What is pancreatic cancer?
Cancer refers to irreversible changes in normal cells which cause them to multiply, disrupt function and spread.
The commonest form of pancreatic cancer is a deadly disease with-out treatment. It tends not to cause many symptoms and there is a delay in diagnosis. This delay in diagnosis means that effective treatments cannot be given in time.
What are the symptoms?
The symptoms vary according to tumour location. The pancreas is divided in to head, and body and tail. Most of the tumours arise in the head of the pancreas, whilst those in the body and tail are more likely to be associated with delay in diagnosis. Pancreatic cancer causes an insidious, gnawing, visceral pain, even when the tumour is quite small (<2cm). It tends to be below the breast bone and travels to both sides and the back. It is made worse by lying down, and is improved by changing to a curled position. Sometimes pancreatic cancer presents with acute pancreatitis. New onset back pain should arise suspicion in the mind of healthcare worker.
Jaundice is another important presentation, it is progressive and painless. There is intense itching and patient notices loss of appetite, dark urine and yellowing of whites of the eye. Sleep is affected, patient may feel depressed and develop an aversion to smoking.
Patients may develop diarrhoea, excessive wind and foul smelling stool that tends to float. This is because the pancreatic enzymes do not reach the intestine and some of the food goes undigested. This is called steatorrhoea.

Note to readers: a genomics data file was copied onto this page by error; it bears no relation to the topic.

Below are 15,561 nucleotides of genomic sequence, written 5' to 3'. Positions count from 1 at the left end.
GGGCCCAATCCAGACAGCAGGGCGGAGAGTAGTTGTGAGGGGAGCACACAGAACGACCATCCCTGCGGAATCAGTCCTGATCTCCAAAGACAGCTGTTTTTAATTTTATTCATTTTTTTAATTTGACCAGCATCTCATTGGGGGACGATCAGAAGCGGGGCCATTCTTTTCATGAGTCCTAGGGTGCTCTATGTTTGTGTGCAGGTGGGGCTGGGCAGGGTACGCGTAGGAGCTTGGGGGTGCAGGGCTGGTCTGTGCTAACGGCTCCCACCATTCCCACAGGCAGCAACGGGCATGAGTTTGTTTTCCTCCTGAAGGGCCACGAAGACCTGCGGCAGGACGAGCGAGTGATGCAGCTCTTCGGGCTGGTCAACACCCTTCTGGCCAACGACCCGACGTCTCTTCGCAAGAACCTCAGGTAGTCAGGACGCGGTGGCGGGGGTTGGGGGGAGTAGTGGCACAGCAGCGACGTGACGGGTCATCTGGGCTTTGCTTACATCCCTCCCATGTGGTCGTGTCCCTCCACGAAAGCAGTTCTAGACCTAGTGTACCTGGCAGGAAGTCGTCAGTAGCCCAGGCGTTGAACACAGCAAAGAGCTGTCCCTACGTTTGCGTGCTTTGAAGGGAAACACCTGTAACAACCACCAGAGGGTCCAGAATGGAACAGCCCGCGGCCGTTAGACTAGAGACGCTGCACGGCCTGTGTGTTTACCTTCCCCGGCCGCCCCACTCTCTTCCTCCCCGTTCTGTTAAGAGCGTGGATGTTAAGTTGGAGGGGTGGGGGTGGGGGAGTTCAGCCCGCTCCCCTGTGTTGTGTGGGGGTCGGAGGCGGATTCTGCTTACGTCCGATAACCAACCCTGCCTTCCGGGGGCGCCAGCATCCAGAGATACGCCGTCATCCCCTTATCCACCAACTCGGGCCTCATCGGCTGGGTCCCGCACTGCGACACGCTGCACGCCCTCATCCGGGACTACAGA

In some patients, new onset diabetes may belie pancreatic cancer. Worsening of existing diabetes may also be a feature. Other less common features associated with pancreatic cancer include inflammation of blood vessels or of a clot in the vein (thrombophlebitis or unprovoked deep vein thrombosis).
Typically, patients visit their healthcare provider multiple times over several months before a diagnosis is made. Delay in diagnosis is a well recognised significant issue. The most important feature of treatment – early diagnosis – is lost.
How is it diagnosed?
Early diagnosis requires an alert clinician and urgent scan (CT or MRI). Blood tests may help, such as determining the tumour markers and whether or not patient is jaundiced. A biopsy is definitive, when a small piece of the tumour is sampled, usually with endoscopy.
What is the treatment?
Surgically removal of the cancer is the aim of the treatment. Chemotherapy and when indicated radiotherapy may be needed. Pancreatic cancer is best managed by experienced team who are up to date in their practice.
Is pancreatic cancer preventable?
Rarely pancreatic cancer may have a genetic component but most arise without any identified factors. Smoking increases the risk by several fold and is associated with up to 25% of the cases. Obesity, alcohol and diet have an impact too. Chronic pancreatitis predisposes to cancer over time.